Spectroscopy: The Search for Extraterrestrial Life

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Throughout history humanity has been fascinated by the existence of extraterrestrial life. Today such ventures are in the development process and the discovery of life beyond our solar system, no matter how primitive, may soon become a huge(important?) scientific breakthrough. The three basic things that are required to consider a place even remotely habitable are water, a source of energy, and organic materials. Habitability also depends on other factors that must also be taken into consideration such as how close the planet is to its star (in the case of our solar system, the sun), how long the water and organic materials existed there, and the size and mass of the planet. One must not confuse habitable with inhabited. The term habitable suggests only that there is a possibility that life could exist, not necessarily that life was present or still is. For more than a decade the interest of searching for exoplanets (planets beyond our solar system) that are Earth-like has grown.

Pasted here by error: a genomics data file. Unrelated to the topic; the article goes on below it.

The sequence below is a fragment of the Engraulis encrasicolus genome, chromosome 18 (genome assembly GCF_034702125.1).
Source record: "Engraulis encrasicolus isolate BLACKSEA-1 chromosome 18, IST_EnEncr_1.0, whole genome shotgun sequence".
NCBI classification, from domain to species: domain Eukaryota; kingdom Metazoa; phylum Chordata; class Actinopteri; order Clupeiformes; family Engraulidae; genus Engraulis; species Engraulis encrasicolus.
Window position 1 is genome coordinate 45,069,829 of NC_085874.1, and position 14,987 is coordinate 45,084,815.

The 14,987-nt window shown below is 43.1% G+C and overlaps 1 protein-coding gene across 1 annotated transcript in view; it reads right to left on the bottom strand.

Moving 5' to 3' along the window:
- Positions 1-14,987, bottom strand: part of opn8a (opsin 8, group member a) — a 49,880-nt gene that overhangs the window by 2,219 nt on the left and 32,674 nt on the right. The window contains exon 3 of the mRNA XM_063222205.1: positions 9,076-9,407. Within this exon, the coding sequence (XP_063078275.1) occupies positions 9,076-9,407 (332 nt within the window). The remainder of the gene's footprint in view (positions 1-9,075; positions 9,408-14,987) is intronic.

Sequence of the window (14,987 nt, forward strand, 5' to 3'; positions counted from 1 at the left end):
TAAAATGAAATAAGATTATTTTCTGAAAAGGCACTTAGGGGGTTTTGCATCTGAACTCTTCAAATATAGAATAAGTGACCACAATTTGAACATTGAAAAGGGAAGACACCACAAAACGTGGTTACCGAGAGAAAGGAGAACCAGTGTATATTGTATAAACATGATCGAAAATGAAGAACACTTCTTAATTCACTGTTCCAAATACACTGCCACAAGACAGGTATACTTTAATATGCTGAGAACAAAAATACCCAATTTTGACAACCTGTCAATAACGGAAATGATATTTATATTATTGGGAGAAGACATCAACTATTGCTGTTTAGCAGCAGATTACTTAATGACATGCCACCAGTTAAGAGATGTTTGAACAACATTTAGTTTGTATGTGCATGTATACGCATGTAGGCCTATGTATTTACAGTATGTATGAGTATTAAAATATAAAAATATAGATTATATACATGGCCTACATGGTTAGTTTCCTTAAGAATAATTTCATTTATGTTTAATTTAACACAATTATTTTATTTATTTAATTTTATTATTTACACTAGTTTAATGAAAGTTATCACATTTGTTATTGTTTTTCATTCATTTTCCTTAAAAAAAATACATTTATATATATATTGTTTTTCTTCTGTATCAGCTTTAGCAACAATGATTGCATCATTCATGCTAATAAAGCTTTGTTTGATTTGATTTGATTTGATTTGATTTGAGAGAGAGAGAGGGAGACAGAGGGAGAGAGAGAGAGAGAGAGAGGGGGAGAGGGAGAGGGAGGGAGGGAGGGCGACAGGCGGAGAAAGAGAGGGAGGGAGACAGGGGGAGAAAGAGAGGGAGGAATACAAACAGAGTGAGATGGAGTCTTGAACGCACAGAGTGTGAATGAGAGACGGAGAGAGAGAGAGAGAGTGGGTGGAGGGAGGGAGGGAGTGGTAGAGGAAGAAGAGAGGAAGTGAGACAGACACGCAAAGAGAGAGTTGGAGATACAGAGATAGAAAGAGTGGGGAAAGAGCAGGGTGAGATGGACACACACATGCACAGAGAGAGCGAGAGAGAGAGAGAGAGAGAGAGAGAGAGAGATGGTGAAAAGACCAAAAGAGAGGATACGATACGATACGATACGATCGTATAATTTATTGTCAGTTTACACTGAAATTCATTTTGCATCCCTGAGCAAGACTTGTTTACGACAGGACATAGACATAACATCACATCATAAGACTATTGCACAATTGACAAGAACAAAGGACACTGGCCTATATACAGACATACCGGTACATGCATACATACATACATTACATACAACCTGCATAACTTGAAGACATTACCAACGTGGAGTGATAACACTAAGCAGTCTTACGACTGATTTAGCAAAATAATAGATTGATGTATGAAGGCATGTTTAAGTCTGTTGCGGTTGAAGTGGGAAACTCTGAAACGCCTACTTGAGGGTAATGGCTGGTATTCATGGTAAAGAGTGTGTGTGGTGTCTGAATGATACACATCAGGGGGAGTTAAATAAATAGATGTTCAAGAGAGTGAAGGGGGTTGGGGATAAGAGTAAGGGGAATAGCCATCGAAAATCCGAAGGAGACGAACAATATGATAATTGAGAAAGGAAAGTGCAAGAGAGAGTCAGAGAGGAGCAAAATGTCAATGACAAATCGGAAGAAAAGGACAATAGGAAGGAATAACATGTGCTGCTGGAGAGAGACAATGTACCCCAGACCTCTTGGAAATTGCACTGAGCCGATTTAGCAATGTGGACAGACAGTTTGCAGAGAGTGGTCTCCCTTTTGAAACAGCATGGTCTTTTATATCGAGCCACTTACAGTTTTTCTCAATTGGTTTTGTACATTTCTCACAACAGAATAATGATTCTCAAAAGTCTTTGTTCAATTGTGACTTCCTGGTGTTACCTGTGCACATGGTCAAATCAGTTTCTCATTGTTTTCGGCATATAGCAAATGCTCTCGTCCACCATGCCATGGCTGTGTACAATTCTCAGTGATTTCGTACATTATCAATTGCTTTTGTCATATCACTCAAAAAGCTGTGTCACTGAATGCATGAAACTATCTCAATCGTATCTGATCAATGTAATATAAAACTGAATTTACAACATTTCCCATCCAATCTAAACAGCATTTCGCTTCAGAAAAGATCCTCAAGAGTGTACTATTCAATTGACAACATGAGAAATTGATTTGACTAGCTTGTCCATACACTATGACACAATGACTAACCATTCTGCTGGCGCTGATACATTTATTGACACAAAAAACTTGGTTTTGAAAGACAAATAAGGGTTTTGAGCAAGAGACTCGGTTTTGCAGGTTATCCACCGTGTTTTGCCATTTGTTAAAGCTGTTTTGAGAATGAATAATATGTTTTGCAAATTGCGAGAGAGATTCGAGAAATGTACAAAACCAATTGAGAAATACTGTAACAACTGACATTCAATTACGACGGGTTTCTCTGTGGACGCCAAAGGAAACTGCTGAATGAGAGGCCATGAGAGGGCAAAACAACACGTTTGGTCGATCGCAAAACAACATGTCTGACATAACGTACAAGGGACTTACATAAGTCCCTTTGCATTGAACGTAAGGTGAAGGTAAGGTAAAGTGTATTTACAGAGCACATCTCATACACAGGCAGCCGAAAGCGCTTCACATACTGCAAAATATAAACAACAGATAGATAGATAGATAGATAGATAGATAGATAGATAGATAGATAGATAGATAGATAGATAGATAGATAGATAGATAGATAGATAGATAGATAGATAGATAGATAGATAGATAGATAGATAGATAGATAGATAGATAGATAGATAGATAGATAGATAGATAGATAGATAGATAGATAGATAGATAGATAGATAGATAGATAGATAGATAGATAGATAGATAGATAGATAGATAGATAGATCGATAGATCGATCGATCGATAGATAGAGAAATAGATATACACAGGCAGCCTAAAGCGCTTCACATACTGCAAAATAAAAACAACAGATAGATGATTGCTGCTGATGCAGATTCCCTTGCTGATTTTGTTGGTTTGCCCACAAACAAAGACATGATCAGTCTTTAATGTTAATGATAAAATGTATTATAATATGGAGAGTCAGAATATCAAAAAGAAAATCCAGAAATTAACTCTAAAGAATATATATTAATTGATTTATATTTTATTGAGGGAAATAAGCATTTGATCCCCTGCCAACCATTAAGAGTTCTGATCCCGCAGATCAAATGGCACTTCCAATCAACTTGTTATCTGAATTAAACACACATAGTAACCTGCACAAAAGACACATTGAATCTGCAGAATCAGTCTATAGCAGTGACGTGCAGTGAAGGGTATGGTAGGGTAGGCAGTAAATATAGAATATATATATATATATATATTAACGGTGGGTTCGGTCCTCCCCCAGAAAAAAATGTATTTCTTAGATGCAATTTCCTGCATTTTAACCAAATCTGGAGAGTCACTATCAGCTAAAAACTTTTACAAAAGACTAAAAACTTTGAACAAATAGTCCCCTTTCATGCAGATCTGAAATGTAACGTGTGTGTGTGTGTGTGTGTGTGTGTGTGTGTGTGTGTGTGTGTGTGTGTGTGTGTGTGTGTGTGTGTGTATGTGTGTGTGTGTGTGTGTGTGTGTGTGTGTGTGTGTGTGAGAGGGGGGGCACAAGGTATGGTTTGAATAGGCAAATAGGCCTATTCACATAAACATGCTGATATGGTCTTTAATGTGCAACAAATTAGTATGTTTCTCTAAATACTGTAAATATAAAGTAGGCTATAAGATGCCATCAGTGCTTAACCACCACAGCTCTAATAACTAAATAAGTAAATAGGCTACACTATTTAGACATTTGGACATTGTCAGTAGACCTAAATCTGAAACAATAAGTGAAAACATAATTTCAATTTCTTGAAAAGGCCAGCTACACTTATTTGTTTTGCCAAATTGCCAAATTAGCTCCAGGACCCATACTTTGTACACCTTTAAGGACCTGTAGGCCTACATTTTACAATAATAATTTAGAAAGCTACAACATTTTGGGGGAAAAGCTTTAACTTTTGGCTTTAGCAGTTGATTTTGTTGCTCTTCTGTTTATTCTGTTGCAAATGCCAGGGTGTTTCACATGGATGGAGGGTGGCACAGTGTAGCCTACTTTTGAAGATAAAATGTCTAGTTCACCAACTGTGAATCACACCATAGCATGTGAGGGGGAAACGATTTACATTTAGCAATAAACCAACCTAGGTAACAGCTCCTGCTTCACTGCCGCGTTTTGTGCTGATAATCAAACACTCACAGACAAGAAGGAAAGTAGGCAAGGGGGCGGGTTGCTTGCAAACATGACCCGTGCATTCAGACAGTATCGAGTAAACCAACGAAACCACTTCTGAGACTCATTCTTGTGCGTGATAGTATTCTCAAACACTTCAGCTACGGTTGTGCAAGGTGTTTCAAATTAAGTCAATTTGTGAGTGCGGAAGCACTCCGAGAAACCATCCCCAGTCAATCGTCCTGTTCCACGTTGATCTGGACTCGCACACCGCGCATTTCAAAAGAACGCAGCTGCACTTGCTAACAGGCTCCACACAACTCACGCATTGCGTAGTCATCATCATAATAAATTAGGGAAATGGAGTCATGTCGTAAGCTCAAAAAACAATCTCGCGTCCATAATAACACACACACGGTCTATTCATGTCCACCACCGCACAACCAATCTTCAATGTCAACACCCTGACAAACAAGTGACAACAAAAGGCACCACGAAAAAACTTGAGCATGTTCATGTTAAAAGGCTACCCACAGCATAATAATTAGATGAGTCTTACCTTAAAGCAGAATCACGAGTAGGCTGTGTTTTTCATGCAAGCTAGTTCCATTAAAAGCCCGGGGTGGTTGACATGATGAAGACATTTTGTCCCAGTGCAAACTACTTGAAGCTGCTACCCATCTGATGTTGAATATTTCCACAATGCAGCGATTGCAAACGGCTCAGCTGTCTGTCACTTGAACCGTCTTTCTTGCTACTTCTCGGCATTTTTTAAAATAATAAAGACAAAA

At present, NASA’s Kepler mission is searching almost 170,000 stars for orbiting planets. (Astronomy, April 2011, p.31). Only recently have discoveries of exoplanets been confirmed, although astronomers have been searching for such planets for centuries. One method employed by astronomers for planetary discovery, that uses data collected by the Kepler spacecraft, is the transit method. A transiting planet is a planet that passes in front of its host star as seen from Earth. (Wolf, 2007) In essence, what is detected is a slight dimming in the host star’s light. Astronomers then determine whether the planet in the habitable zone of its star. The habitable zone (HZ) is the area around a star where it is possible for water to remain liquid on the surf...

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... expensive venture. What is possible now is to pinpoint the planets with the best odds in supporting life. For now, perhaps the best approach is to stay close to home and explore the planets in our solar system.

Works Cited

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Johnson, J. A. (2011, April). The stars that host planets. Sky & Telescope, 121(4), 22-27.

Field, T. (2011, August). Spectroscopy for everyone. Sky & Telescope, 122(2), 68-71.

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